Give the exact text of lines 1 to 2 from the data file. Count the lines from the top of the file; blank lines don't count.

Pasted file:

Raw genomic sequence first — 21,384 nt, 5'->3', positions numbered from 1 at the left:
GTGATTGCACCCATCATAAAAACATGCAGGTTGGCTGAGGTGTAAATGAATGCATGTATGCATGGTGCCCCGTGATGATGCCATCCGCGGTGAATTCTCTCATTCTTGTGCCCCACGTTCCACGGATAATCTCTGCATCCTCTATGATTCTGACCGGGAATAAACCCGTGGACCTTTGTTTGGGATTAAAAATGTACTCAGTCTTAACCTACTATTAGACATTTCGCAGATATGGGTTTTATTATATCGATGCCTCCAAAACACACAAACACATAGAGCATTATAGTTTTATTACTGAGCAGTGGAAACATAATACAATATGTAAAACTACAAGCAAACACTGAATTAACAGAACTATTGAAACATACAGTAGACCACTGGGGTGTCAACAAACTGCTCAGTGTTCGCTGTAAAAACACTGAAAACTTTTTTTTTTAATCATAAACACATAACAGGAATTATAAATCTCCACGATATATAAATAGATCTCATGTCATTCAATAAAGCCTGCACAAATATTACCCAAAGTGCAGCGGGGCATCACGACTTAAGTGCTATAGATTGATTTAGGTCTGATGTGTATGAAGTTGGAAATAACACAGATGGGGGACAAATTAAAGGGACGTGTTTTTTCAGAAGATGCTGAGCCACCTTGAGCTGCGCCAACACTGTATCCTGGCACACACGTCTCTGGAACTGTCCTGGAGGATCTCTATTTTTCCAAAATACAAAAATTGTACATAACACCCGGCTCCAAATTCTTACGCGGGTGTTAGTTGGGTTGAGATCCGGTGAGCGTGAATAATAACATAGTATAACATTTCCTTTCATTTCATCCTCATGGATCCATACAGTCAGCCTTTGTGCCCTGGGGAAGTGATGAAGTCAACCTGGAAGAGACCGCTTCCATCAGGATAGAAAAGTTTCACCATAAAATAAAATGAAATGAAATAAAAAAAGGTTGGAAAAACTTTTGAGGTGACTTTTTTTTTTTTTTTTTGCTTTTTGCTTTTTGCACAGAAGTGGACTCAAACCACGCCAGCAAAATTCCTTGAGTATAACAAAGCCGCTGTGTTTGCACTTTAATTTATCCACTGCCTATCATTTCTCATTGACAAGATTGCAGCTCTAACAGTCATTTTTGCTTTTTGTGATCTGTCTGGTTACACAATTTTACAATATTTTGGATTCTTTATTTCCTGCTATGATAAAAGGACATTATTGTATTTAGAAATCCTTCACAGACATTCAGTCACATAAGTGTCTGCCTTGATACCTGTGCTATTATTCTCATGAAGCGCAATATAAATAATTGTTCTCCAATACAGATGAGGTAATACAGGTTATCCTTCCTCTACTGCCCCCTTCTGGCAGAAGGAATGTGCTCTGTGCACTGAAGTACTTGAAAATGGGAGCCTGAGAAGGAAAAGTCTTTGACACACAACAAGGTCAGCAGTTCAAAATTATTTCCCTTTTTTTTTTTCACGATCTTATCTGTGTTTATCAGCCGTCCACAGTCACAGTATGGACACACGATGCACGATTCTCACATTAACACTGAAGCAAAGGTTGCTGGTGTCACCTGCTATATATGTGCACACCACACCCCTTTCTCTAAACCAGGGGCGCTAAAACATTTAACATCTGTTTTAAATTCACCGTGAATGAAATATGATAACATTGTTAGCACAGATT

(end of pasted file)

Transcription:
Raw genomic sequence first — 21,384 nt, 5'->3', positions numbered from 1 at the left:
GTGATTGCACCCATCATAAAAACATGCAGGTTGGCTGAGGTGTAAATGAATGCATGTATGCATGGTGCCCCGTGATGATGCCATCCGCGGTGAATTCTCTCATTCTTGTGCCCCACGTTCCACGGATAATCTCTGCATCCTCTATGATTCTGACCGGGAATAAACCCGTGGACCTTTGTTTGGGATTAAAAATGTACTCAGTCTTAACCTACTATTAGACATTTCGCAGATATGGGTTTTATTATATCGATGCCTCCAAAACACACAAACACATAGAGCATTATAGTTTTATTACTGAGCAGTGGAAACATAATACAATATGTAAAACTACAAGCAAACACTGAATTAACAGAACTATTGAAACATACAGTAGACCACTGGGGTGTCAACAAACTGCTCAGTGTTCGCTGTAAAAACACTGAAAACTTTTTTTTTTAATCATAAACACATAACAGGAATTATAAATCTCCACGATATATAAATAGATCTCATGTCATTCAATAAAGCCTGCACAAATATTACCCAAAGTGCAGCGGGGCATCACGACTTAAGTGCTATAGATTGATTTAGGTCTGATGTGTATGAAGTTGGAAATAACACAGATGGGGGACAAATTAAAGGGACGTGTTTTTTCAGAAGATGCTGAGCCACCTTGAGCTGCGCCAACACTGTATCCTGGCACACACGTCTCTGGAACTGTCCTGGAGGATCTCTATTTTTCCAAAATACAAAAATTGTACATAACACCCGGCTCCAAATTCTTACGCGGGTGTTAGTTGGGTTGAGATCCGGTGAGCGTGAATAATAACATAGTATAACATTTCCTTTCATTTCATCCTCATGGATCCATACAGTCAGCCTTTGTGCCCTGGGGAAGTGATGAAGTCAACCTGGAAGAGACCGCTTCCATCAGGATAGAAAAGTTTCACCATAAAATAAAATGAAATGAAATAAAAAAAGGTTGGAAAAACTTTTGAGGTGACTTTTTTTTTTTTTTTTTGCTTTTTGCTTTTTGCACAGAAGTGGACTCAAACCACGCCAGCAAAATTCCTTGAGTATAACAAAGCCGCTGTGTTTGCACTTTAATTTATCCACTGCCTATCATTTCTCATTGACAAGATTGCAGCTCTAACAGTCATTTTTGCTTTTTGTGATCTGTCTGGTTACACAATTTTACAATATTTTGGATTCTTTATTTCCTGCTATGATAAAAGGACATTATTGTATTTAGAAATCCTTCACAGACATTCAGTCACATAAGTGTCTGCCTTGATACCTGTGCTATTATTCTCATGAAGCGCAATATAAATAATTGTTCTCCAATACAGATGAGGTAATACAGGTTATCCTTCCTCTACTGCCCCCTTCTGGCAGAAGGAATGTGCTCTGTGCACTGAAGTACTTGAAAATGGGAGCCTGAGAAGGAAAAGTCTTTGACACACAACAAGGTCAGCAGTTCAAAATTATTTCCCTTTTTTTTTTTCACGATCTTATCTGTGTTTATCAGCCGTCCACAGTCACAGTATGGACACACGATGCACGATTCTCACATTAACACTGAAGCAAAGGTTGCTGGTGTCACCTGCTATATATGTGCACACCACACCCCTTTCTCTAAACCAGGGGCGCTAAAACATTTAACATCTGTTTTAAATTCACCGTGAATGAAATATGATAACATTGTTAGCACAGATT